High levels of carbonaceous aerosol exist over South Asia, the area adjacent to the Himalayas and Tibetan Plateau. Little is known about if they can be transported across the Himalayas, and as far inland as the Tibetan Plateau. As important constituents of aerosols, organic acids have been recognized as unique fingerprints to identify the atmospheric process. Here we measured dicarboxylic acids and related compounds in aerosols on the northern slope of Mt. Everest (Qomolangma, 4276 m a.s.l.). Strong positive correlations were observed for dicarboxylic acids with biomass burning tracers, levoglucosan and K(+), demonstrating that this area was evidently affected by biomass burning. The seasonal variation pattern of dicarboxylic acids is consistent with OC and EC, being characterized by a pronounced maximum in the pre-monsoon season. Molecular distributions of dicarboxylic acids and related compounds (malonic acid/succinic acid, maleic acid/fumaric acid) further support this finding. We suggest that the local meteorological conditions and regional atmospheric flow process could facilitate the penetration of the carbonaceous aerosols from South Asia throughout the Himalayas. With the consideration of the darkening force of carbonaceous aerosols, our finding has important implication for this climate-sensitive area, where the glacier melting supplies water for billions of people downstream. PMID:25854556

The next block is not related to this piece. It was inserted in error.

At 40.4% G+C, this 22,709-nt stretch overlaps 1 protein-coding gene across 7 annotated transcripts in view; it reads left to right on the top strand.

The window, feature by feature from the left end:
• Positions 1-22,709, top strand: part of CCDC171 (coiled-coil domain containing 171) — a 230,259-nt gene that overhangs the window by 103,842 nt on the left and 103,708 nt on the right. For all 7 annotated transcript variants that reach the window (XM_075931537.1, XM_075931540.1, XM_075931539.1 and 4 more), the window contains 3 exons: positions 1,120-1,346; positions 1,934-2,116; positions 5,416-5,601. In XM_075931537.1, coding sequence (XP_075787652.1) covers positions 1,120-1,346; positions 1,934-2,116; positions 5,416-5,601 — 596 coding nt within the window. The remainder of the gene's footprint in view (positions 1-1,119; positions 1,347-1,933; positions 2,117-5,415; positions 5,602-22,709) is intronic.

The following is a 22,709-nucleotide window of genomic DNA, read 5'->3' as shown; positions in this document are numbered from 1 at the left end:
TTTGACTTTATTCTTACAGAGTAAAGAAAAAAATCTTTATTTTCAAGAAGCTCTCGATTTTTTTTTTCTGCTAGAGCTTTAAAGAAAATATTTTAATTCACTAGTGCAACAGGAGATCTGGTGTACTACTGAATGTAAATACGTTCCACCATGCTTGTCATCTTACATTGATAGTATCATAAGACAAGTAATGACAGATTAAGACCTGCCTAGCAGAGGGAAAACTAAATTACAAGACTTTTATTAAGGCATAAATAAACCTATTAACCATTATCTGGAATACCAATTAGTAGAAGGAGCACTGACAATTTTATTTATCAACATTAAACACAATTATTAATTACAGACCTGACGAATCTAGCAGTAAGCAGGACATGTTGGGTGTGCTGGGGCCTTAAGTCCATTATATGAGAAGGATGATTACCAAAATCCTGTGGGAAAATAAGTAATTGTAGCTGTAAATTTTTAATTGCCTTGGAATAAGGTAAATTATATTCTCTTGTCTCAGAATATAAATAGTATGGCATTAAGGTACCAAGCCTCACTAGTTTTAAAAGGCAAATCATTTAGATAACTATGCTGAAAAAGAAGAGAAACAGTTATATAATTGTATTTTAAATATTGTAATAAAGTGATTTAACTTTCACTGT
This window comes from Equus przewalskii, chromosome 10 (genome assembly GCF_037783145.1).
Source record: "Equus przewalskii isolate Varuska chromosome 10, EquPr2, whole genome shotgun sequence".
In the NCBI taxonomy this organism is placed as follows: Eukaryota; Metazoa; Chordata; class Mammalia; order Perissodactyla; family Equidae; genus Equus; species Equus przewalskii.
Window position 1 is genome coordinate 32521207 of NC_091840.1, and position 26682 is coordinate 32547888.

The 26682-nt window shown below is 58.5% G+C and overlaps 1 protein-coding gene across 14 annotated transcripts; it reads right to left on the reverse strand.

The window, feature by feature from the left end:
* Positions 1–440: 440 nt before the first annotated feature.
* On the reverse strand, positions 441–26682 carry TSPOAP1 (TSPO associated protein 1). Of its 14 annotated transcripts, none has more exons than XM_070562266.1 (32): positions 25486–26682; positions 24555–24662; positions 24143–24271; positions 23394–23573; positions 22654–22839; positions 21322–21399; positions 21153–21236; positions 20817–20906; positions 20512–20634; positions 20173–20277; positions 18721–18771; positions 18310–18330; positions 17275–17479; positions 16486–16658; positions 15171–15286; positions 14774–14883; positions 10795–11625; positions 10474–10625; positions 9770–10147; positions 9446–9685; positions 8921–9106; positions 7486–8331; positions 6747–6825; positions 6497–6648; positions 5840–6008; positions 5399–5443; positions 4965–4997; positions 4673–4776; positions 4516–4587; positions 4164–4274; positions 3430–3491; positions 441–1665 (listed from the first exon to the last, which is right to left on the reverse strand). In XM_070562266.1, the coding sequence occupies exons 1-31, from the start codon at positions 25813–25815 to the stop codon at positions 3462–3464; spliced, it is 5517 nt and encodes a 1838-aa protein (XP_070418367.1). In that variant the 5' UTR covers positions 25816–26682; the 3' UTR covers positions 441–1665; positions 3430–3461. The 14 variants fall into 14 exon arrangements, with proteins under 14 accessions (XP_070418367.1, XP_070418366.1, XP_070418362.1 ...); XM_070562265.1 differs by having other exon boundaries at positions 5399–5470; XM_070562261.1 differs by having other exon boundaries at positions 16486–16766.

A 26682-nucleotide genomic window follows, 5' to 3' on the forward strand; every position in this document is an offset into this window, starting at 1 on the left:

13. Multicomponent Molecular Puzzles for Photofunction Design: Emission Color Variation in Lewis Acid-Base Pair Crystals Coupled with Guest-to-Host Charge Transfer Excitation.

    PubMed

    Ono, Toshikazu; Sugimoto, Manabu; Hisaeda, Yoshio

    2015-08-01

    Simple yet ubiquitous multimolecular assembly systems with color-tunable emissions are realized by cooperative electron donor-acceptor interactions, such as the boron-nitrogen (B-N) dative bond as a Lewis acid-base pair and charge transfer (CT) interactions. These are ternary-component systems consisting of a naphthalenediimide derivative (NDI), tris(pentafluorophenyl)borane (TPFB), and aromatic molecules (guest) with an NDI:TPFB:guest ratio of 1:2:2. The crystal shows guest-dependent color-tunable emissions such as deep blue to orange when a guest molecule of benzene is replaced with other π-conjugated systems. A good correlation between the emission wavelength and ionization potential of the guest and electronic structure calculations indicated that the emission is due to the CT transition from the guest to the NDI. The present study suggests that a rational solution of multcomponent molecular puzzles would be useful for obtaining novel photofunctional solid-state systems. PMID:26211567

  14. 40 CFR 60.85 - Test methods and procedures.

    Code of Federal Regulations, 2014 CFR

    2014-07-01

    ... (CONTINUED) STANDARDS OF PERFORMANCE FOR NEW STATIONARY SOURCES Standards of Performance for Sulfuric Acid... operator shall determine compliance with the SO2 acid mist, and visible emission standards in §§ 60.82 and 60.83 as follows: (1) The emission rate (E) of acid mist or SO2 shall be computed for each run...

  15. 40 CFR 60.85 - Test methods and procedures.

    Code of Federal Regulations, 2012 CFR

    2012-07-01

    ... (CONTINUED) STANDARDS OF PERFORMANCE FOR NEW STATIONARY SOURCES Standards of Performance for Sulfuric Acid... operator shall determine compliance with the SO2 acid mist, and visible emission standards in §§ 60.82 and 60.83 as follows: (1) The emission rate (E) of acid mist or SO2 shall be computed for each run...

  16. 40 CFR 60.85 - Test methods and procedures.

    Code of Federal Regulations, 2011 CFR

    2011-07-01